9 Grammatical Pitfalls


[en-soo] /ɛnˈsu/
verb (used without object), ensued, ensuing.
to follow in order; come afterward, especially in immediate succession:
As the days ensued, he recovered his strength.
to follow as a consequence; result:
When those two friends meet, a battle of wits ensues.
Origin of ensue
1350-1400; Middle English ensuen < Anglo-French ensuer (cognate with Old French ensui(v)re). See en-1, sue
Related forms
ensuingly, adverb
1, 2. See follow. 2. issue, arise, flow. Unabridged
Based on the Random House Dictionary, © Random House, Inc. 2015.
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Examples from the web for ensue
  • When you start stargazing with a telescope, two experiences typically ensue.
  • It plays out through the narratives and the characters and the wars that ensue.
  • Much analysis and many wisecracks ensue.
  • Unless the politicians move fast, more turmoil could ensue.
  • Socrates just seems to play along for the sake of watching the chaos ensue.
  • I'm sure one complaint won't lead to a ban but if the player does it enough and enough people complain action will ensue.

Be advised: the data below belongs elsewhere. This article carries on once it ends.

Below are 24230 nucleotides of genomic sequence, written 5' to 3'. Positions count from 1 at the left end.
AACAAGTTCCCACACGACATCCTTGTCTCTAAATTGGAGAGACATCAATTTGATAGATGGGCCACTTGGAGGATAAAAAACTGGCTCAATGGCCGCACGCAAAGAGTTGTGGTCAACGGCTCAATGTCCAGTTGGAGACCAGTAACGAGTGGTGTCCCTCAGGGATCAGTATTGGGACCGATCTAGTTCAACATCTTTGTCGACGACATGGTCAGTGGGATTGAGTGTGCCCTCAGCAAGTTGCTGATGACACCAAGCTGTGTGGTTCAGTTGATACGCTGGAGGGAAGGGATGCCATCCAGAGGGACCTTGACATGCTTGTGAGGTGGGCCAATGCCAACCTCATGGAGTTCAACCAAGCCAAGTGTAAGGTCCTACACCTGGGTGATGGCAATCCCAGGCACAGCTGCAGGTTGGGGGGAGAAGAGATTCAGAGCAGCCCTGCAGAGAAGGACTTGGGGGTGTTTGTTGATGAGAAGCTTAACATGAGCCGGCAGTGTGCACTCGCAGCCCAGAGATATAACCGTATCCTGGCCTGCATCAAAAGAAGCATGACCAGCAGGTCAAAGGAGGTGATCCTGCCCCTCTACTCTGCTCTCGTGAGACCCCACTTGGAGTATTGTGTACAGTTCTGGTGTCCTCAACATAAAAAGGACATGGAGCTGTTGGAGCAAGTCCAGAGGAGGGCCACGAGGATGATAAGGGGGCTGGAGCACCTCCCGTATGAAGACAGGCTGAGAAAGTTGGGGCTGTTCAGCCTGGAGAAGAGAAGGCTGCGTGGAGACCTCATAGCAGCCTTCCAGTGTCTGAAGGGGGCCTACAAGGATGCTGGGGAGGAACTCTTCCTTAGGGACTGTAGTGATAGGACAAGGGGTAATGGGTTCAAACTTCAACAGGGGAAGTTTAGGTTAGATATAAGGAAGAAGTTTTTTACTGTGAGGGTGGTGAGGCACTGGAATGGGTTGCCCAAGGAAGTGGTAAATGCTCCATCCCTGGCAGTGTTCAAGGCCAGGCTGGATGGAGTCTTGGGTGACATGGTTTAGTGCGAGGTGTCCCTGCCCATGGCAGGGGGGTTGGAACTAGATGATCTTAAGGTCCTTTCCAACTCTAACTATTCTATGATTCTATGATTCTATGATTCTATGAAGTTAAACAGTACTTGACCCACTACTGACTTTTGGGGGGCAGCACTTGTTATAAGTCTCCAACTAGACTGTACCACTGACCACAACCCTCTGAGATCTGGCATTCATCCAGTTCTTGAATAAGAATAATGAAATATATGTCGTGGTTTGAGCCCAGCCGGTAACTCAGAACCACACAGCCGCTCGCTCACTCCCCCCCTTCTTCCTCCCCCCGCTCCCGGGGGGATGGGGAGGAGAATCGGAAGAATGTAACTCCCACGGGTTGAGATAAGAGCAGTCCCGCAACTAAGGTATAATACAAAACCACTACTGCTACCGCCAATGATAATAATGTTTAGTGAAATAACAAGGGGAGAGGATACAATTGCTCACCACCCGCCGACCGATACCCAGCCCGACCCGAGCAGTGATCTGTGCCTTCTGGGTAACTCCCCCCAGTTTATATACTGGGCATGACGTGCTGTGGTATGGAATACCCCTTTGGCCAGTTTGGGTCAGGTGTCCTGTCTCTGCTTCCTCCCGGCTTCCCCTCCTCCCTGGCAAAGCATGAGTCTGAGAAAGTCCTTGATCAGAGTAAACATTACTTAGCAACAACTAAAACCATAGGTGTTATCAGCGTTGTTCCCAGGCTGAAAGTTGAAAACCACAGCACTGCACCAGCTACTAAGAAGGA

• Negotiations ensue, usually taking one to three months.
  • Endless complications ensue.
  • Unless something changes, disaster will surely ensue.
  • It was his counsel had brought about this marriage, and all that was to ensue from it.
British Dictionary definitions for ensue


verb -sues, -suing, -sued
(intransitive) to follow; come next or afterwards
(intransitive) to follow or occur as a consequence; result
(transitive) (obsolete) to pursue
Word Origin
C14: from Anglo-French ensuer, from Old French ensuivre, from en-1 + suivre to follow, from Latin sequī
Collins English Dictionary - Complete & Unabridged 2012 Digital Edition
© William Collins Sons & Co. Ltd. 1979, 1986 © HarperCollins
Publishers 1998, 2000, 2003, 2005, 2006, 2007, 2009, 2012
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Word Origin and History for ensue

late 14c., from Old French ensu-, past participle stem of ensivre "follow close upon, come afterward," from Late Latin insequere, from Latin insequi "to pursue, follow, follow after; come next," from in- "upon" (see in- (2)) + sequi "follow" (see sequel). Related: Ensued; ensues; ensuing.

Online Etymology Dictionary, © 2010 Douglas Harper
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